Syndicated loan agreements—do lenders have the right to enforce independently following an event of default?

Syndicated loan agreements—do lenders have the right to enforce independently following an event of default?

What should lenders and their advisors take from the recent decision of the Hong Kong Court of First Instance in Charmway Hong Kong Investment v Fortunesea?

Original news

Charmway Hong Kong Investment v Fortunesea (Cayman) Ltd & Ors [2015] HKCU 1717

In this recent case, the Hong Kong Court of First Instance considered whether an individual lender has the right under a syndicated loan agreement to take action directly against members of the obligor group (including petitioning for winding-up) independently of the other lenders. The loan agreement in this case was based on the Loan Market Association’s (LMA) form of recommended facility documentation and the points of construction in the loan agreement which were considered in this case may be of interest to users of the LMA documentation. Equivalent provisions in the LMA Multicurrency Term and Revolving Facilities Agreement are indicated below where relevant.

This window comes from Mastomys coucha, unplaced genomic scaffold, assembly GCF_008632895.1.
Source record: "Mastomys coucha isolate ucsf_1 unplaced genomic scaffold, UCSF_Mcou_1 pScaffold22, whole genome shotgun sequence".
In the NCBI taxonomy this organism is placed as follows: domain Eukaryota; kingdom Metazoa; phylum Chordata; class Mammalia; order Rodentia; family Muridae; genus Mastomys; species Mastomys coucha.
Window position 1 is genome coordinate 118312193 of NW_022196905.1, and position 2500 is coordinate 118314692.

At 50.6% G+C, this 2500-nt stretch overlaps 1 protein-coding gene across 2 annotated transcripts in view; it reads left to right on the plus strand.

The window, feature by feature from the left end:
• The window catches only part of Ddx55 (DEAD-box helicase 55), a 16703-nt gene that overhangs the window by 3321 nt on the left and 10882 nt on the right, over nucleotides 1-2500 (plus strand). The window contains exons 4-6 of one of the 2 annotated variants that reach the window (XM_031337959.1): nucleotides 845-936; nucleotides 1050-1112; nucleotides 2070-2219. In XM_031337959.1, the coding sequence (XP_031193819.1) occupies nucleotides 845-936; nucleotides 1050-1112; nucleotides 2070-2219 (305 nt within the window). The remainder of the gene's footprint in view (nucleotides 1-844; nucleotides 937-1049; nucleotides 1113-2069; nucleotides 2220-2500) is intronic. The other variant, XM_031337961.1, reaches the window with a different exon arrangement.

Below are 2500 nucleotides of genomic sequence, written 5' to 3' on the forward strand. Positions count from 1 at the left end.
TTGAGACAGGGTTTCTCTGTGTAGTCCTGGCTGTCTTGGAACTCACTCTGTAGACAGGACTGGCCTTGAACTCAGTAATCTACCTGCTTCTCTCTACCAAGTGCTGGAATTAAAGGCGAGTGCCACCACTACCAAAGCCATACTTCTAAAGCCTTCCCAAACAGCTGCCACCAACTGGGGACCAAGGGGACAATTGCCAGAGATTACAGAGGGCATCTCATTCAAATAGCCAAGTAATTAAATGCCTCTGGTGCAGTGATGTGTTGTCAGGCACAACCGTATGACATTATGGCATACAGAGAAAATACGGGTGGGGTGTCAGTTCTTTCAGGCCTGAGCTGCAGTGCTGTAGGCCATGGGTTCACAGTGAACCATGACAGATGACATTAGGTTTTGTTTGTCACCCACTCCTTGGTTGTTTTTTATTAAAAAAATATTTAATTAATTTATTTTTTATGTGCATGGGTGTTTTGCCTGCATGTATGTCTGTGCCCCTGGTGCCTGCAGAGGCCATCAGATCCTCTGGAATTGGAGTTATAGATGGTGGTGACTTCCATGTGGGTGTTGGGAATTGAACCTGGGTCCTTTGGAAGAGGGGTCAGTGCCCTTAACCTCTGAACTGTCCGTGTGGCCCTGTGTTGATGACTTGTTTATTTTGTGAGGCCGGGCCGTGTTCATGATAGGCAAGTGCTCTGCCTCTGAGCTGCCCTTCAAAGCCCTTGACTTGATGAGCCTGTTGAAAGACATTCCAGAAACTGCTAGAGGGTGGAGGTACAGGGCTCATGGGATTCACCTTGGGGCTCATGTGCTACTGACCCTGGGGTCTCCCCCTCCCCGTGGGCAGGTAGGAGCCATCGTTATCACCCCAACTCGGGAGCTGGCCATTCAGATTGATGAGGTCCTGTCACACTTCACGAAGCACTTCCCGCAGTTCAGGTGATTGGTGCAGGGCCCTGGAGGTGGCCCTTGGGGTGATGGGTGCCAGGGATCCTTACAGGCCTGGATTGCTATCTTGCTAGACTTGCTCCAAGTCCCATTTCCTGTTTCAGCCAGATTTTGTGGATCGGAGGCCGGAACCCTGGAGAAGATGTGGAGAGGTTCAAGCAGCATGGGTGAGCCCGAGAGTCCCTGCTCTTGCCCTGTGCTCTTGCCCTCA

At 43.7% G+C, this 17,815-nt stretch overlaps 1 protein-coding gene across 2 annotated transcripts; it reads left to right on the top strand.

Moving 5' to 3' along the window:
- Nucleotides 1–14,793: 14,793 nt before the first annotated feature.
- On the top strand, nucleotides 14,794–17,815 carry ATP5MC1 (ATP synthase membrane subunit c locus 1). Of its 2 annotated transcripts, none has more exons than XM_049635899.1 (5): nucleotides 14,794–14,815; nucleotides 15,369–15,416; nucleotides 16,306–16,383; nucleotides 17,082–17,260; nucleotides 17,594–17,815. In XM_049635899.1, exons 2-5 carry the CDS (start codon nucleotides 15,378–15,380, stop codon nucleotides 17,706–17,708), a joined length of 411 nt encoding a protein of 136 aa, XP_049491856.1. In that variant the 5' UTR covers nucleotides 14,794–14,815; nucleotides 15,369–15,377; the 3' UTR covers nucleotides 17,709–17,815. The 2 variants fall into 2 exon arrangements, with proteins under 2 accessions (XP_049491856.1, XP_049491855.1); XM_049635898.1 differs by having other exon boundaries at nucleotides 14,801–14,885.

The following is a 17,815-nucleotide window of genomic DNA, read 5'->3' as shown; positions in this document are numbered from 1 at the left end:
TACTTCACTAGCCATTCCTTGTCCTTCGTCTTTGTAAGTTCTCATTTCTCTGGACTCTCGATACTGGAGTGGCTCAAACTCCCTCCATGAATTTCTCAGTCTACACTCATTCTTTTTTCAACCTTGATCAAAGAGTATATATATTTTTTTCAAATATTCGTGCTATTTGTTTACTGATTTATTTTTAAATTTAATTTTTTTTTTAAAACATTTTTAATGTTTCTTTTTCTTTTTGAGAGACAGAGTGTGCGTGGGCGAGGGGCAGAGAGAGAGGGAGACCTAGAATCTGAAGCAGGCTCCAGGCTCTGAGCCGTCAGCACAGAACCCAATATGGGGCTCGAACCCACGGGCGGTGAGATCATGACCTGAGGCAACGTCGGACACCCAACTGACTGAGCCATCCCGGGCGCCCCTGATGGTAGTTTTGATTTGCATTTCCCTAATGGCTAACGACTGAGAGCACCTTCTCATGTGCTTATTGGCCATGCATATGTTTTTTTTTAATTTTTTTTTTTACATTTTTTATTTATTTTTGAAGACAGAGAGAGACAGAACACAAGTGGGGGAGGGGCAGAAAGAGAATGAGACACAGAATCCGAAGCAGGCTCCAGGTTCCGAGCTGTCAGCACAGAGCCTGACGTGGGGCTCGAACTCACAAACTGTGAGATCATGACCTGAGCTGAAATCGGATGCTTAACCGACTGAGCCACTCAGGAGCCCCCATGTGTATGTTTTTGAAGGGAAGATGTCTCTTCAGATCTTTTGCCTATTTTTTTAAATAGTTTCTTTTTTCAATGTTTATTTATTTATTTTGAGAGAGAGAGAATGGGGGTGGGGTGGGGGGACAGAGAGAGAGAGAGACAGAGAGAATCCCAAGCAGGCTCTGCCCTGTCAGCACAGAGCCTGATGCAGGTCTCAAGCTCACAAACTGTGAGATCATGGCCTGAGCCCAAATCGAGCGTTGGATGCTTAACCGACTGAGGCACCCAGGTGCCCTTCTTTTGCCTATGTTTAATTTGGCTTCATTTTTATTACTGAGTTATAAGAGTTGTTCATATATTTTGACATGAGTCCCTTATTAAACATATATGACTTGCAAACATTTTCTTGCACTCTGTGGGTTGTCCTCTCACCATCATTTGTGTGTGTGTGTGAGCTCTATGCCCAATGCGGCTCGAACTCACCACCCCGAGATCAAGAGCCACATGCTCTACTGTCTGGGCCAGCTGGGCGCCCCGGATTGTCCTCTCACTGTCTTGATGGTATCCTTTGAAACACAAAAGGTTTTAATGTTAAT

What were the facts of the case

This case concerned a defaulting borrower’s relationship with its lending syndicate and the rights and remedies of the individual syndicate members.

The loan in question was a term loan facility in excess of $600m, with a syndicate of 16 lenders, made available to a group of companies which carried on construction and development in China. When the borrower defaulted under the loan agreement, the then majority lenders (representing 66 ⅔ of the then outstanding commitments) commenced enforcement action against the group’s assets (which involved appointing a receiver) on behalf of the syndicate as a whole in accordance with the terms of the finance documents. Numerous secondary trades subsequently resulted in a change to the composition of the majority lender group, which then gave an instruction to terminate these proceedings.

This change in approach was disputed by a group of minority lenders who sought to enforce their rights under the finance documents individually by bringing separate proceedings to wind up certain group companies.

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About the author:

Neeta has been working as a paralegal in Banking and Insolvency for the past 4 and a half years.

She started her legal career at Allen & Overy in 2008 in the midst of the global financial crisis and the collapse of Lehmans where she gained most of her experience.

Neeta also did a short stint in litigation at the Revenue and Customs Prosecutions Office. Neeta graduated with a 2:1 honours degree from University of London, Queen Mary College and went on to obtain a distinction from the College of Law in the Legal Practice Course. She moved to Lexis®PSL in April 2013.